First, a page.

Considered by some to be the first “concept” musical, “Company” remains a vital and intriguing work, especially if one dispenses with the original orchestrations, as outdated and jarring as hairdos from the period (the original “Company” orchestrations are generally discarded these days, as was the case in Saint Paul).
The Saint Paul production was a presentation of Theater Latte Da, a company whose work we tend to ignore. Theater Latte Da presents numerous musicals and—last weekend to the contrary—we generally avoid musicals.
The production was notable solely for its direction. The director was Peter Rothstein—and Rothstein’s work was exceptional. I have come to believe that Rothstein may be one of the finest directors working in town.
Rothstein’s “Company” was very cinematic, very fluid, very fast-moving. Characters flew on- and offstage all night, yet the production was always perfectly logical and perfectly lucid and perfectly coherent (given the pacing, one might have expected confusion on the part of the audience). Rothstein achieved this logic, lucidity and coherency with lighting, color, space and projections, redefining and reconfiguring the stage platform all night to suit the needs of a well-told story. I cannot recall the last time I saw a musical in which the direction was so clear and so confident and so controlled.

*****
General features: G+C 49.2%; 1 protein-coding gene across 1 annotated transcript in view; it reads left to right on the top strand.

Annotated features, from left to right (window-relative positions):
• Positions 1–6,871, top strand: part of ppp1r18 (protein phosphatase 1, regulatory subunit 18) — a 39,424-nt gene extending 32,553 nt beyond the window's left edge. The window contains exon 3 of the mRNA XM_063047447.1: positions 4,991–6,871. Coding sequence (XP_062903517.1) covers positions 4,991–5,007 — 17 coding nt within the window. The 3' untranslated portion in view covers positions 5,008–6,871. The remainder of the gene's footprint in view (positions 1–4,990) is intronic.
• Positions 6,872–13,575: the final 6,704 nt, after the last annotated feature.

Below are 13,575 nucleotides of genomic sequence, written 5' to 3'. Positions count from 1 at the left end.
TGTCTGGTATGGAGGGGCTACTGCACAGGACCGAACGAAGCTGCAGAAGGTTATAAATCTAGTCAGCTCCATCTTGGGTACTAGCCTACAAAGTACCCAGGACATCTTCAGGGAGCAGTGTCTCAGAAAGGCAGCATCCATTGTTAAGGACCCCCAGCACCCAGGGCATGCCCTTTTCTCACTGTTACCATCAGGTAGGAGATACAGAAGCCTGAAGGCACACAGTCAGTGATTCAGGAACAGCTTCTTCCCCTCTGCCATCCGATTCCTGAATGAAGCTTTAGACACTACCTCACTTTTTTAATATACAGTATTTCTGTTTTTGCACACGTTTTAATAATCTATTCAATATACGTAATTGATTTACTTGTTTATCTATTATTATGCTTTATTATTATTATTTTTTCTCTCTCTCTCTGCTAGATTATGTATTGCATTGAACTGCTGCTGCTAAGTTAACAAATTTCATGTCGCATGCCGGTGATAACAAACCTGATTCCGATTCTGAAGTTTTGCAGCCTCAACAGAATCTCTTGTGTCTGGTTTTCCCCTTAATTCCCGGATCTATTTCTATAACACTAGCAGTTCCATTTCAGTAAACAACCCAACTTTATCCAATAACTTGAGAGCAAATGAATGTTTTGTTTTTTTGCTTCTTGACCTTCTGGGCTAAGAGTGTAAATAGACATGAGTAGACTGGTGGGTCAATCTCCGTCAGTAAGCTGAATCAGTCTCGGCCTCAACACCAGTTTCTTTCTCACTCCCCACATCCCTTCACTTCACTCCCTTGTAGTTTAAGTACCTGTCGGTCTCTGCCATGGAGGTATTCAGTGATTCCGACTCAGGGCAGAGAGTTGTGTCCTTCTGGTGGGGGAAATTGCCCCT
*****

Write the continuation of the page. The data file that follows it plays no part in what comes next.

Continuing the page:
The cast members were nothing to write home about. Unless one is to adopt provincial standards, not one member of the cast gave a memorable or accomplished performance. In fact, the cast of the Saint Paul “Company” would have been laughed off the stage in New York. We were amazed, given what we witnessed, that both local newspapers had lavished praise on this particular cast.
Despite the amplification and the unimpressive actors, by and large we enjoyed the production—perhaps more than we should have, based upon the merits.